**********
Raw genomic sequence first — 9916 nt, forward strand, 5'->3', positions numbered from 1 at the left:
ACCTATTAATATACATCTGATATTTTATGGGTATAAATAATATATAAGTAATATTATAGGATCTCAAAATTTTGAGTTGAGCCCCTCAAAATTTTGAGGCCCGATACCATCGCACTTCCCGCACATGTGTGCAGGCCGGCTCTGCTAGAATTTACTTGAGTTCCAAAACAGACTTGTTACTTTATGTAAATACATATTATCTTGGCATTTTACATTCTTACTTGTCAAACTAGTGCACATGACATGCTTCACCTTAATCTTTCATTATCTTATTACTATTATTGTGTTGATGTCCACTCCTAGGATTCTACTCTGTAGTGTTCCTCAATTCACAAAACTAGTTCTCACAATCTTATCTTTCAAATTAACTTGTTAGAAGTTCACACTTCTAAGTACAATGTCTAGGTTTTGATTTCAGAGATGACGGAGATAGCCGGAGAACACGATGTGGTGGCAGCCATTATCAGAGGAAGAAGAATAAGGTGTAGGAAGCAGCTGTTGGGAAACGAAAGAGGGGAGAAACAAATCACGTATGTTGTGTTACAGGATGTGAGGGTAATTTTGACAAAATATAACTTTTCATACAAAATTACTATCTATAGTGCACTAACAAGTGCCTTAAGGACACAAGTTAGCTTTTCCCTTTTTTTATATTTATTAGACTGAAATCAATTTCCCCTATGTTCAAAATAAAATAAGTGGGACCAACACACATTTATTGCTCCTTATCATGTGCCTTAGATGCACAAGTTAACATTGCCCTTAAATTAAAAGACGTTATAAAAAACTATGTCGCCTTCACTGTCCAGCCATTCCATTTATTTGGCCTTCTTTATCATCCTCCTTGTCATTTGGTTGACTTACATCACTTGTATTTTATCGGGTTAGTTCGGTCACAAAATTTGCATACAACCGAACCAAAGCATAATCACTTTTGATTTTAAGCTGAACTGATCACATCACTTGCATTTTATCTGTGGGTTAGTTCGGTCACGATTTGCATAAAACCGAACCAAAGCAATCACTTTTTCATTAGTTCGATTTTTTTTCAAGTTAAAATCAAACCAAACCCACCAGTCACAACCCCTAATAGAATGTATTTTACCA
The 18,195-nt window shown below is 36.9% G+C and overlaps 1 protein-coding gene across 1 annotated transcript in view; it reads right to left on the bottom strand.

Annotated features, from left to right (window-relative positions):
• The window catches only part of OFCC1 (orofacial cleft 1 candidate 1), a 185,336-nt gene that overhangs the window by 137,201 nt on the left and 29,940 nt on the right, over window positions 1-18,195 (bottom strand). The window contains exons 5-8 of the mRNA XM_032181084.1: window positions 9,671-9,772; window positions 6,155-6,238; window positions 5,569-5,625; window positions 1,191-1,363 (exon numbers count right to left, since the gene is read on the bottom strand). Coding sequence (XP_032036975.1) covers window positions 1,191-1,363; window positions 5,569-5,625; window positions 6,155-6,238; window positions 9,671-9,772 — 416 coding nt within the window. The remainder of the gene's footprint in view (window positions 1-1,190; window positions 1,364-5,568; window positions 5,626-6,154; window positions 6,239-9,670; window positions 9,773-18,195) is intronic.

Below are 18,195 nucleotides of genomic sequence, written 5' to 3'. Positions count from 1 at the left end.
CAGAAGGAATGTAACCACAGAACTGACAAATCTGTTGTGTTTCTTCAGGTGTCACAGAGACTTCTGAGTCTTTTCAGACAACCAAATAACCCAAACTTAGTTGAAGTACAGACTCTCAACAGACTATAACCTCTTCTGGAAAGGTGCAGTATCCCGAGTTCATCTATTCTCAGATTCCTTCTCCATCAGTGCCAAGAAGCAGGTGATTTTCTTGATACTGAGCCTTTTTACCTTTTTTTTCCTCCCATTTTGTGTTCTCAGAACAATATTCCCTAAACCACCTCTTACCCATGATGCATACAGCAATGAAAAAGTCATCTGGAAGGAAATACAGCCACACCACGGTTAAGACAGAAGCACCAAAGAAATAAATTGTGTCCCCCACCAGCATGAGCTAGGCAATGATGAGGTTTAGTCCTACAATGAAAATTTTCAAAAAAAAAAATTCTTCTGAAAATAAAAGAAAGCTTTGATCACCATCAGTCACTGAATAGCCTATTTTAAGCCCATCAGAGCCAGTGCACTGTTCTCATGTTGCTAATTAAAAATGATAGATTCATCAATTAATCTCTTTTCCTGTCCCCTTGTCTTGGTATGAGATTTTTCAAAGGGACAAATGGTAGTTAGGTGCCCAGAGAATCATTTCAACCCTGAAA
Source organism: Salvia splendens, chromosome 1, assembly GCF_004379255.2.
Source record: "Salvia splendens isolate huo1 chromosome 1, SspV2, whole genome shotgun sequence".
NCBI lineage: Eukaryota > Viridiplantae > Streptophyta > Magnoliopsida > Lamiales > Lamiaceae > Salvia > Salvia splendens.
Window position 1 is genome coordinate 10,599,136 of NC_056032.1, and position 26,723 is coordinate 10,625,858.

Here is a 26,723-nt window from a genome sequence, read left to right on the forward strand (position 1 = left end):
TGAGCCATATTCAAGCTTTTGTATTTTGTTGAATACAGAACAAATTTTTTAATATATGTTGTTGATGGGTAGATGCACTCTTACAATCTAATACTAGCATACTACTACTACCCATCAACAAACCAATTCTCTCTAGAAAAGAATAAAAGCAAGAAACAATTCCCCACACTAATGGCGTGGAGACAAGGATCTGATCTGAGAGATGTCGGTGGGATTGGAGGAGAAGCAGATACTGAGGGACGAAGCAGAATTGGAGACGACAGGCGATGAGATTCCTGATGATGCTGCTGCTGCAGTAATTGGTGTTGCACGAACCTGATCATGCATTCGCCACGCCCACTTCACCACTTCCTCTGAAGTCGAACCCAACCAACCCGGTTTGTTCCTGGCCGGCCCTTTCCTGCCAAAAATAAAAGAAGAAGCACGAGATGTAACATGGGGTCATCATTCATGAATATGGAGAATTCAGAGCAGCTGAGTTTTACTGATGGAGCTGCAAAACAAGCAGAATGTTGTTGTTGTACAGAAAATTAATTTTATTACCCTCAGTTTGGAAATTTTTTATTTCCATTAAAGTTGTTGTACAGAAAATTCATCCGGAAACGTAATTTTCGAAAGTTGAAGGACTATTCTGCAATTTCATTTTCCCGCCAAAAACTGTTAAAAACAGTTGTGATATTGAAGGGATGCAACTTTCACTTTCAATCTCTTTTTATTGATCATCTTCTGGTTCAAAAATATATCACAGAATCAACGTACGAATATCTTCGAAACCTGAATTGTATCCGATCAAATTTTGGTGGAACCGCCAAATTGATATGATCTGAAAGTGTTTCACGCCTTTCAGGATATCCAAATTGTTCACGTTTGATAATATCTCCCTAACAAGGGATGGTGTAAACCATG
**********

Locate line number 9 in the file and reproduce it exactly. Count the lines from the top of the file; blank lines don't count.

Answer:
Source record: "Salvia splendens isolate huo1 chromosome 1, SspV2, whole genome shotgun sequence".